Marcial Francisco Gómez Sequeira, son of one of the founders of Sanitas and former president of the company, will have to pay a fine of 260,601 euros and compensate the Treasury with 4.2 million euros for avoiding paying taxes when selling the company. The Supreme Court has ratified the judgment of first instance and there is no appeal against its ruling.
The criminal court has lowered the penalties from those provided in the first instance for “the excessiveness, in a truly unusual situation, of the delays produced in the processing of the case.” And the fact is that the events happened in 1989, when the British United Provident Association (BUPA) bought Sanitas.
Sanitas was founded in 1954 by a group of Spanish doctors. Among them was Marcial Gómez Gil, the first CEO, who in the 1960s left the position in the hands of his son, Marcial Francisco Gómez Sequeira. Gómez Sequeira was the majority shareholder of Sanitas until 1988, when he sold his shares to the British multinational.
The sale helped him “to be able to do more hunts and get more trophies”, as he declared to the El País in a report on its own hunting museum, with more than 420 species shot.
According to the proven facts, the convicted person did not declare in personal income tax the capital gains obtained from the sale of shares. The sale meant a gain of 9,541 million pesetas, about 57 million euros at the exchange rate.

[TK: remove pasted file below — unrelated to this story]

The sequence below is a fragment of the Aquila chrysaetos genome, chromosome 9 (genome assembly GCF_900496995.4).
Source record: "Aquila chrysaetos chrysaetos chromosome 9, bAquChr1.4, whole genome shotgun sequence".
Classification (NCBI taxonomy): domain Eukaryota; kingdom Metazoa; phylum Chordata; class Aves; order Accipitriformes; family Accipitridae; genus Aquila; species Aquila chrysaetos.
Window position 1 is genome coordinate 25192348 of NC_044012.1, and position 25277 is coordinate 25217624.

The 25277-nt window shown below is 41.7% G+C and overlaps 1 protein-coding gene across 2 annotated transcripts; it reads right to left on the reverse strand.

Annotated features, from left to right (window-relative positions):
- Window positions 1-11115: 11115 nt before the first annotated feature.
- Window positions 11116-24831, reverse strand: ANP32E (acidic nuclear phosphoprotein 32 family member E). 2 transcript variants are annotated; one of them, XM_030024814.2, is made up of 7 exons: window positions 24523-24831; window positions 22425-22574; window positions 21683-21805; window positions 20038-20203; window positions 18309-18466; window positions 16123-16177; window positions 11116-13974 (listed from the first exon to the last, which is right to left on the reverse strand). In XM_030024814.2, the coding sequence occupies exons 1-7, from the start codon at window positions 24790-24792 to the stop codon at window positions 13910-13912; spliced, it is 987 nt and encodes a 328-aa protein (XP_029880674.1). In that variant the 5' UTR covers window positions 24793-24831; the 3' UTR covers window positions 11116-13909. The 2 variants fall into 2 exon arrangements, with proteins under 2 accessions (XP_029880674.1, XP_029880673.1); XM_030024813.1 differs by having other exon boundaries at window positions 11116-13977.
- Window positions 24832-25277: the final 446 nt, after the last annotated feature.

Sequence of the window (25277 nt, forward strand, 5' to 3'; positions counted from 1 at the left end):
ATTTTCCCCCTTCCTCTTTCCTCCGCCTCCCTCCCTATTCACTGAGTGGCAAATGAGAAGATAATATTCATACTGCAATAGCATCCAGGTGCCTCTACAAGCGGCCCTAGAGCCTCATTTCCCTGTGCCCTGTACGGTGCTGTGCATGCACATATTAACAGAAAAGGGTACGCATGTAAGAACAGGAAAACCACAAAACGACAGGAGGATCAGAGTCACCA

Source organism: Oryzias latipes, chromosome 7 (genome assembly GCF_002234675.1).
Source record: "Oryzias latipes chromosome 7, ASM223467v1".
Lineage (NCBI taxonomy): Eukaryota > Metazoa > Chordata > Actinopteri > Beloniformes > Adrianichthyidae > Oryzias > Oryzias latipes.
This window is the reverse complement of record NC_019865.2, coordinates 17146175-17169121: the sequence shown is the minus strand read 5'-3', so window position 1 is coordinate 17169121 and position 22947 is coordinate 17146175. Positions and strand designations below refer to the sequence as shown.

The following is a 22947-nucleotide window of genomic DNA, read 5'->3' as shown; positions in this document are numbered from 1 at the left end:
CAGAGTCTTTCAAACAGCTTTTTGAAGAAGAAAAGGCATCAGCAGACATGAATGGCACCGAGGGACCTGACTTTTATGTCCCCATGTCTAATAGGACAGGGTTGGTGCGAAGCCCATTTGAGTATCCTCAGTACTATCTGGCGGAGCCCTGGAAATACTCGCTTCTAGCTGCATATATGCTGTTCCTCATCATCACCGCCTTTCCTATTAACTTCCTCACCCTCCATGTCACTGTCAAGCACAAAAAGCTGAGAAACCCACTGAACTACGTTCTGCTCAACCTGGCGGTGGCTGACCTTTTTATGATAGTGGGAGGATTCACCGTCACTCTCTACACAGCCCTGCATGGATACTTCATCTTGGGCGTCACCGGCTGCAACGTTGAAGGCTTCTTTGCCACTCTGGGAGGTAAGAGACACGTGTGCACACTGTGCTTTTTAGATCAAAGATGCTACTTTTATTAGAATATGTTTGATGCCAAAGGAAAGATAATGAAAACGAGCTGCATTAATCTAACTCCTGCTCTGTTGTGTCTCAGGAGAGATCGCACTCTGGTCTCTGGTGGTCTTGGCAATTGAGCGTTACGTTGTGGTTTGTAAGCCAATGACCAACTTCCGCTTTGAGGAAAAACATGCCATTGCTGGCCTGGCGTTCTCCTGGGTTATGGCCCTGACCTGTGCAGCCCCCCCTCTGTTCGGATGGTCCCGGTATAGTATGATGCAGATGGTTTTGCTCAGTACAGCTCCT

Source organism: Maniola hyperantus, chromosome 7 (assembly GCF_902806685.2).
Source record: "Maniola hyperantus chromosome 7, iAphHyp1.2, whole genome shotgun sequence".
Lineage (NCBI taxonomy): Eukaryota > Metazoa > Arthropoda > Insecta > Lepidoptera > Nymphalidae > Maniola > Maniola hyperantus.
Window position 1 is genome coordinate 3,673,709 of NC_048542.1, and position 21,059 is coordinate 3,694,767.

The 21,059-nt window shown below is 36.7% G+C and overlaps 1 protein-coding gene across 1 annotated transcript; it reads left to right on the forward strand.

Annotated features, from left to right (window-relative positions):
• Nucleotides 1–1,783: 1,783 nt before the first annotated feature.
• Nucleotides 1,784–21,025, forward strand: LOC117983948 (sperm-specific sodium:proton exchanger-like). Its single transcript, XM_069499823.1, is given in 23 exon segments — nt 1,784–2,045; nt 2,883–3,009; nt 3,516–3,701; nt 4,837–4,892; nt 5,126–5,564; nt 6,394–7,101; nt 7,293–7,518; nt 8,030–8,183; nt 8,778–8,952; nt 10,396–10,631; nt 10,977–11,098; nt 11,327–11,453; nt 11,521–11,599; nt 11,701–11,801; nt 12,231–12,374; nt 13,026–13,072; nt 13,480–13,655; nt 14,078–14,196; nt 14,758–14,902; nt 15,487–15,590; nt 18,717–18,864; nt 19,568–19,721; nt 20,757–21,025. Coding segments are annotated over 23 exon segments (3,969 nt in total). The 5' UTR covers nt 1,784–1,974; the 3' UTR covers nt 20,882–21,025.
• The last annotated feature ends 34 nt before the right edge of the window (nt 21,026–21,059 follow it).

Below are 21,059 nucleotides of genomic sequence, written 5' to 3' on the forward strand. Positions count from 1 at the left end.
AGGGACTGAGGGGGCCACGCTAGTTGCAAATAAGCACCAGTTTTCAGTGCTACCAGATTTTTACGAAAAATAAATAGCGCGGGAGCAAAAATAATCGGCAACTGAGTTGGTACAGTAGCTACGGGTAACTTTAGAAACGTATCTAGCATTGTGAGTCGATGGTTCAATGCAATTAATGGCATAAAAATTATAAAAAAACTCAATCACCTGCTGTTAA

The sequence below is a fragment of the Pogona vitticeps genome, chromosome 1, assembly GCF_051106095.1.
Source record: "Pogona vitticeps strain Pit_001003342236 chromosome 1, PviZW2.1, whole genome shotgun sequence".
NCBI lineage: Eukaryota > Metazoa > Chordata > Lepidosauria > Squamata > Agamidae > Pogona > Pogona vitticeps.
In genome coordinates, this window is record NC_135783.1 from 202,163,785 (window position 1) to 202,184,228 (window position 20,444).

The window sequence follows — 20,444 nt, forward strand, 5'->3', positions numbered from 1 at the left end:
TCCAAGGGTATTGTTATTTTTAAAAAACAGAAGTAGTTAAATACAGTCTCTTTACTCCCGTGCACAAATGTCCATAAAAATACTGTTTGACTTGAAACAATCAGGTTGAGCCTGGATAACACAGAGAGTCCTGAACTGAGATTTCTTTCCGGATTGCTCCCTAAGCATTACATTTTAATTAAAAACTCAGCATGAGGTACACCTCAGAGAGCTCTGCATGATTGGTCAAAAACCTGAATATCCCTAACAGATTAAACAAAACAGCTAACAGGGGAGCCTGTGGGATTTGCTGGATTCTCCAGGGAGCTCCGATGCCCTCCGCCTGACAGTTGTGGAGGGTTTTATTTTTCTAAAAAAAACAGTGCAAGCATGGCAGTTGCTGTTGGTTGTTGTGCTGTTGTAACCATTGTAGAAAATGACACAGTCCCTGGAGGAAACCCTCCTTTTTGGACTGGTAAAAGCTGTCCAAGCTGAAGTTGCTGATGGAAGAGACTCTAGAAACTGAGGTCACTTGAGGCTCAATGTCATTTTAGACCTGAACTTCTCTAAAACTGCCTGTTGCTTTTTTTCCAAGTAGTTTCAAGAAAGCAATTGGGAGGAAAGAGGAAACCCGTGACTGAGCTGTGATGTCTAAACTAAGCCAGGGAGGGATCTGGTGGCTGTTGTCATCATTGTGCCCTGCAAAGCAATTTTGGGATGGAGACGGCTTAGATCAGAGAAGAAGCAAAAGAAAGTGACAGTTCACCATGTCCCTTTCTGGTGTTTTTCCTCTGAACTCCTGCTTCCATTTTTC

To avoid paying taxes, Gómez Sequeira created a parallel company (Investwhite) whose only activity was the holding of two packages of Sanitas shares. At the same time, Investwhite was acquired 95% by Basfin de Inversiones, another “purely instrumental” company that also did not pay corporate tax on the sale of these shares.
As a general rule, the sale of shares is taxed on the basis of savings as a capital gain or loss.
Gómez Sequeira’s wife, María Teresa Cruz Conde, was tried and acquitted in the first instance. Cruz Conde was the owner of half of the shares of the insurance company and did not pay the IRPF that corresponded to him. However, it was considered proven that “she always acted represented and signed where her husband, the accused Marcial, told her to sign.”
The first sentence justified that the wife belonged “to a generation of women educated to form a home (…) so that even though she was the formal owner of half of the shares, it is totally credible that she was ‘remote control’ “.
In its ruling, the Supreme Court substitutes the fines for tax offenses: the two sentences of one month and one day of arrest for fines of 601 euros, the fine of 115,000 euros for one of 75,000 euros and the fine of 145,000 euros for one of 80,000 euros. However, the court has upheld the partial recourse of the State Attorney to revise upwards the compensation that the convicted person must pay to the Treasury.